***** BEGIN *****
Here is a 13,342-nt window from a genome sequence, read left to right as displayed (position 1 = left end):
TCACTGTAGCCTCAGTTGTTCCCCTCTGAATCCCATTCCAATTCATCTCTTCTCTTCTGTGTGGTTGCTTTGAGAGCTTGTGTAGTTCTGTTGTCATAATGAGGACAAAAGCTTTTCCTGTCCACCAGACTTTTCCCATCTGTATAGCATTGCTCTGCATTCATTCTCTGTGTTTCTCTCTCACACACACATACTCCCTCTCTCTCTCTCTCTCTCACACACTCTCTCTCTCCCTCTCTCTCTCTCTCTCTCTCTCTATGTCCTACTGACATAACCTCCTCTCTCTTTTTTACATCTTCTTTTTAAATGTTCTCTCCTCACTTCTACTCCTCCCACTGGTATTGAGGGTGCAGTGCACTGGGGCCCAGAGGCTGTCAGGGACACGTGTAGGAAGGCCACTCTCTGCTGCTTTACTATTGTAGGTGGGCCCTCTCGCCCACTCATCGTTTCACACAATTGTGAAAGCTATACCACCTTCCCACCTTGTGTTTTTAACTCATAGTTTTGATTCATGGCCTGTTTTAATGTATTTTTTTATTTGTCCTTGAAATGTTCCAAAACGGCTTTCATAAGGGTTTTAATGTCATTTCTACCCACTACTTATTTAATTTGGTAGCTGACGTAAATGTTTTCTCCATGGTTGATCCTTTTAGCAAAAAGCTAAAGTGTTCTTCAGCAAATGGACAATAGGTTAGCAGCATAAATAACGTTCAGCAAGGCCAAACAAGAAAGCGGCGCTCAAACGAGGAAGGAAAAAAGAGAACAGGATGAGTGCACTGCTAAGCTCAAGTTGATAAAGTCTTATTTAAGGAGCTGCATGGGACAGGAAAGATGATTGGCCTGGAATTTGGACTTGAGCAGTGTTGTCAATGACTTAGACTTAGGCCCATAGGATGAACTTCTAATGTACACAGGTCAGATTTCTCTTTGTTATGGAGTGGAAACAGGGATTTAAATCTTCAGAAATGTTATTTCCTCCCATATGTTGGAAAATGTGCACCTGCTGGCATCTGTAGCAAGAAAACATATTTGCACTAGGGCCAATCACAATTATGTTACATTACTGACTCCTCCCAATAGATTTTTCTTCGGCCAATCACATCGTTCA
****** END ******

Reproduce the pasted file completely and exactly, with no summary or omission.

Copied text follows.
Here is a 13,342-nt window from a genome sequence, read left to right as displayed (position 1 = left end):
TCACTGTAGCCTCAGTTGTTCCCCTCTGAATCCCATTCCAATTCATCTCTTCTCTTCTGTGTGGTTGCTTTGAGAGCTTGTGTAGTTCTGTTGTCATAATGAGGACAAAAGCTTTTCCTGTCCACCAGACTTTTCCCATCTGTATAGCATTGCTCTGCATTCATTCTCTGTGTTTCTCTCTCACACACACATACTCCCTCTCTCTCTCTCTCTCTCACACACTCTCTCTCTCCCTCTCTCTCTCTCTCTCTCTCTCTATGTCCTACTGACATAACCTCCTCTCTCTTTTTTACATCTTCTTTTTAAATGTTCTCTCCTCACTTCTACTCCTCCCACTGGTATTGAGGGTGCAGTGCACTGGGGCCCAGAGGCTGTCAGGGACACGTGTAGGAAGGCCACTCTCTGCTGCTTTACTATTGTAGGTGGGCCCTCTCGCCCACTCATCGTTTCACACAATTGTGAAAGCTATACCACCTTCCCACCTTGTGTTTTTAACTCATAGTTTTGATTCATGGCCTGTTTTAATGTATTTTTTTATTTGTCCTTGAAATGTTCCAAAACGGCTTTCATAAGGGTTTTAATGTCATTTCTACCCACTACTTATTTAATTTGGTAGCTGACGTAAATGTTTTCTCCATGGTTGATCCTTTTAGCAAAAAGCTAAAGTGTTCTTCAGCAAATGGACAATAGGTTAGCAGCATAAATAACGTTCAGCAAGGCCAAACAAGAAAGCGGCGCTCAAACGAGGAAGGAAAAAAGAGAACAGGATGAGTGCACTGCTAAGCTCAAGTTGATAAAGTCTTATTTAAGGAGCTGCATGGGACAGGAAAGATGATTGGCCTGGAATTTGGACTTGAGCAGTGTTGTCAATGACTTAGACTTAGGCCCATAGGATGAACTTCTAATGTACACAGGTCAGATTTCTCTTTGTTATGGAGTGGAAACAGGGATTTAAATCTTCAGAAATGTTATTTCCTCCCATATGTTGGAAAATGTGCACCTGCTGGCATCTGTAGCAAGAAAACATATTTGCACTAGGGCCAATCACAATTATGTTACATTACTGACTCCTCCCAATAGATTTTTCTTCGGCCAATCACATCGTTCA